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December Holiday Shares

Happy All-Sorts-of-Holidays Our Most Devoted Produce Compatriots!


The very last of City Fresh shares for 2014 have come. It's been another great season - one of more ups than downs, more rockin' radishes than disappointing kale. It was a season for cucumber and tomato salad, even if also a year without peaches. Winter squash made a strong presentation after last year's rather depressing showing, and romanesco made its fantastic debut after five years of requesting it. But we have arrived, finally, at the end. We must lie now in dormancy, try to survive another Ohio winter, and lay the plans for next season's selections.

First, and most importantly, remember the day, time, and location for your very last share!

Tuesday, December 16:
East Side:
Coventry Library
1925 Coventry Rd
Cleveland Heights, OH
5:00-7:00 pm

We'll be in the teen room this time.

West Side:
Garfield Middle School
13114 Detroit Ave
Lakewood, OH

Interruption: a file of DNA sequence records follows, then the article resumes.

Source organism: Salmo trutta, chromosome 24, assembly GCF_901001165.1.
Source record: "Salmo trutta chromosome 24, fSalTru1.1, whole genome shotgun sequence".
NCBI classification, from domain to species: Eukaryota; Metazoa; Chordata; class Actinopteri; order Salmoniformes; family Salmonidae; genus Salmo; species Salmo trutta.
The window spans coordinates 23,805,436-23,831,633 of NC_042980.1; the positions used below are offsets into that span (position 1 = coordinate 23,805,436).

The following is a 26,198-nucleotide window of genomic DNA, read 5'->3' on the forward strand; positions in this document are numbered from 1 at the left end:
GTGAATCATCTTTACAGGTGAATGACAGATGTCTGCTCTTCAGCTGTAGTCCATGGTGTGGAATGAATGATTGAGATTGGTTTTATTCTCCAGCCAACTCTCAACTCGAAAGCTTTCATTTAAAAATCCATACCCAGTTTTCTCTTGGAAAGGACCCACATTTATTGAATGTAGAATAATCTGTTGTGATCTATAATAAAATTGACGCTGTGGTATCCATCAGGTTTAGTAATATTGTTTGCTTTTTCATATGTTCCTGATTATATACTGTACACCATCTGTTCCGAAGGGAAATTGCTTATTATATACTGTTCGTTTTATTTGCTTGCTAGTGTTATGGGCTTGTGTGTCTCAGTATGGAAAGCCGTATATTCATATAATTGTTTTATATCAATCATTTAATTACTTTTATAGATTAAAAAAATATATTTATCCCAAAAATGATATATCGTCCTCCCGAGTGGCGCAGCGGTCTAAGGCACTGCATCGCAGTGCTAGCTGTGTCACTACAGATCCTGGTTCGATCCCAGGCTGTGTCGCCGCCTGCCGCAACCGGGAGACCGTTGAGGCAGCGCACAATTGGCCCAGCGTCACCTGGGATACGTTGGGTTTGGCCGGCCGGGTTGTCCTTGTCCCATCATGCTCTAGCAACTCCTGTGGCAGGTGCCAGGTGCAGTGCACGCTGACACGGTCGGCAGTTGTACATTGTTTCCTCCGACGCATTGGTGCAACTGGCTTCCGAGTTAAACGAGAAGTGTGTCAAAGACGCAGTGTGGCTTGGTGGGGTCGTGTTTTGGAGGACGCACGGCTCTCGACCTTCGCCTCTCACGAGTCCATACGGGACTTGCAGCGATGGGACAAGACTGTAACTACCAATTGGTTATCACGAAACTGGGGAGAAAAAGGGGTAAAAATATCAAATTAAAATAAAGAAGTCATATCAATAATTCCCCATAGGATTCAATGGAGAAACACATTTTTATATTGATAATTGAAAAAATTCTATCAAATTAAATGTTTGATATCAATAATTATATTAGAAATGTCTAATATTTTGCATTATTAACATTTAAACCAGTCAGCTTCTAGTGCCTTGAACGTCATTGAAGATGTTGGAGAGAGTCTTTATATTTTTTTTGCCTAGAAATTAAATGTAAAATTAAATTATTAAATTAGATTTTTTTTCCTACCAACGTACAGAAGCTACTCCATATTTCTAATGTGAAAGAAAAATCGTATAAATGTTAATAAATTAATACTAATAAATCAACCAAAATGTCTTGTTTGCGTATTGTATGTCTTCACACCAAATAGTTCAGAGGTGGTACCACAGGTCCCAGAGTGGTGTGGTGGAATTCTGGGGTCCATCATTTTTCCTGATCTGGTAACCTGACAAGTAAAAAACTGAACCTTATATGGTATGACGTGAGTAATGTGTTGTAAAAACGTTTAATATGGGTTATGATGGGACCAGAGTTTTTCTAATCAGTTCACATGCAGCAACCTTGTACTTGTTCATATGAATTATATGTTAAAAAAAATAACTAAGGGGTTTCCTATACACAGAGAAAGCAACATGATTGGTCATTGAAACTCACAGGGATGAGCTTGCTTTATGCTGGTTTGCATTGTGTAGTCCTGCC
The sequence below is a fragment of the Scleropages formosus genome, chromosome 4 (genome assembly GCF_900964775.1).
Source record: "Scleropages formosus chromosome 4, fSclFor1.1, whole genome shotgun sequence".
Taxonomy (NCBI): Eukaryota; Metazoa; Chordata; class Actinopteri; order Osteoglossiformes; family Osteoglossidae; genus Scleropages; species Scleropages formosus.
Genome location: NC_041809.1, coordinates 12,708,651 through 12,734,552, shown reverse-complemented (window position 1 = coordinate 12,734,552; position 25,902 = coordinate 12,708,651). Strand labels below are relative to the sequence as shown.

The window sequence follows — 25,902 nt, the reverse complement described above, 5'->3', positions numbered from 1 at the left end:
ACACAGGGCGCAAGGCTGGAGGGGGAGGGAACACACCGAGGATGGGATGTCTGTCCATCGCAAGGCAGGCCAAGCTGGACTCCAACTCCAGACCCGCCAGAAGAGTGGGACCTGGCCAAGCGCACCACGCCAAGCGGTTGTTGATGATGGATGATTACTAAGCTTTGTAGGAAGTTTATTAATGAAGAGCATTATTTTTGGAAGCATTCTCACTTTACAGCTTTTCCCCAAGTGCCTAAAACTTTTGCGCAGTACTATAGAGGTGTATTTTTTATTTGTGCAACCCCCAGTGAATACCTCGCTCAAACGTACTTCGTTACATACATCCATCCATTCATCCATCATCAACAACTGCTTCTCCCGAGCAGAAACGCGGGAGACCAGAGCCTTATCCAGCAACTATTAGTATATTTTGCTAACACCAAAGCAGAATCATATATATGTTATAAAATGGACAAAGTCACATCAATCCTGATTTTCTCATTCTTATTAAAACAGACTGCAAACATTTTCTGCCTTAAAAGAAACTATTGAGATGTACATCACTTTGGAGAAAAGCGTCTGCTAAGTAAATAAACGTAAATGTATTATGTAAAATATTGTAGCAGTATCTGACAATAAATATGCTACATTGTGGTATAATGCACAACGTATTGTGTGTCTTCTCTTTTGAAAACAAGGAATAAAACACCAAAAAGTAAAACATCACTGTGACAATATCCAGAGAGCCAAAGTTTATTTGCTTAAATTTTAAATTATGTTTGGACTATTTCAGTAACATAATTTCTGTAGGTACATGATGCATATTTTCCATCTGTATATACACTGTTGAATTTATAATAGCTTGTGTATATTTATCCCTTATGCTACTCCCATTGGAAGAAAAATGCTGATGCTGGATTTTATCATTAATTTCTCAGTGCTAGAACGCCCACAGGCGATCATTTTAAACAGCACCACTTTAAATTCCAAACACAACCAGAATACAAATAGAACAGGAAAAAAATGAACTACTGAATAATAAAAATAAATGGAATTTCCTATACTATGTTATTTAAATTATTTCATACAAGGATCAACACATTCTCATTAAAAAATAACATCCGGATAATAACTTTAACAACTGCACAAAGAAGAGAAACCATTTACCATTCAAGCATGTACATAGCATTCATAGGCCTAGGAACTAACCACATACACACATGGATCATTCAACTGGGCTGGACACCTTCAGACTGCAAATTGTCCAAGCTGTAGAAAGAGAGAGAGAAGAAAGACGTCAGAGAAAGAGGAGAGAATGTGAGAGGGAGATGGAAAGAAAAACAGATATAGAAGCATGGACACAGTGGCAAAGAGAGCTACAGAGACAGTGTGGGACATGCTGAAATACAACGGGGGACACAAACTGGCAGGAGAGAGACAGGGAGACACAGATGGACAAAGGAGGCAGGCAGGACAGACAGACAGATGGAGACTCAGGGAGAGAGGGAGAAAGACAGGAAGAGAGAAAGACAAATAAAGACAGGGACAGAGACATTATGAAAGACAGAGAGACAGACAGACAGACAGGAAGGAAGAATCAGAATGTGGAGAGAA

5:30-8:00 pm

Wednesday, December 17:
George Jones Memorial Farm
44333 St. Rt. 511
Oberlin, OH
5:00-7:00 pm

We've got the fixins to make your holiday meals with loved ones deliciously ethical this season. By supporting City Fresh, you're cooking foods that support the environment, the local economy, and families in need as we provide access to fresh foods in areas and at costs impossible to find elsewhere. As you cook up your potatoes by boiling, mashing, or sticking in a stew, our limited income City Fresh family members will be doing the same. The farmers who saved potatoes for seed last season, then planted, tended, and harvested them this season will also be sitting down to similar holiday meals, passing roast squash or wilted kale amongst brothers and cousins who also farm the beets and carrots you enjoy.

Our volunteers, whose tireless efforts this season helped to lift, stack, count, and distribute allllll those eggplant and peppers will be pureeing pumpkins and caramelizing carrots like the champions they are, readying meals for holiday potlucks and fancy sit-down dinners. They seem to be the ones who always lament the dearth of freshness of summer's bounties the most. I've watched for years as their emptying vegetable crispers scroll across my Instagram and Facebook feeds, those last little composting bits of leaf and stalk scrap like so many pathetic tears (volunteers don't clean their fridges out very often either).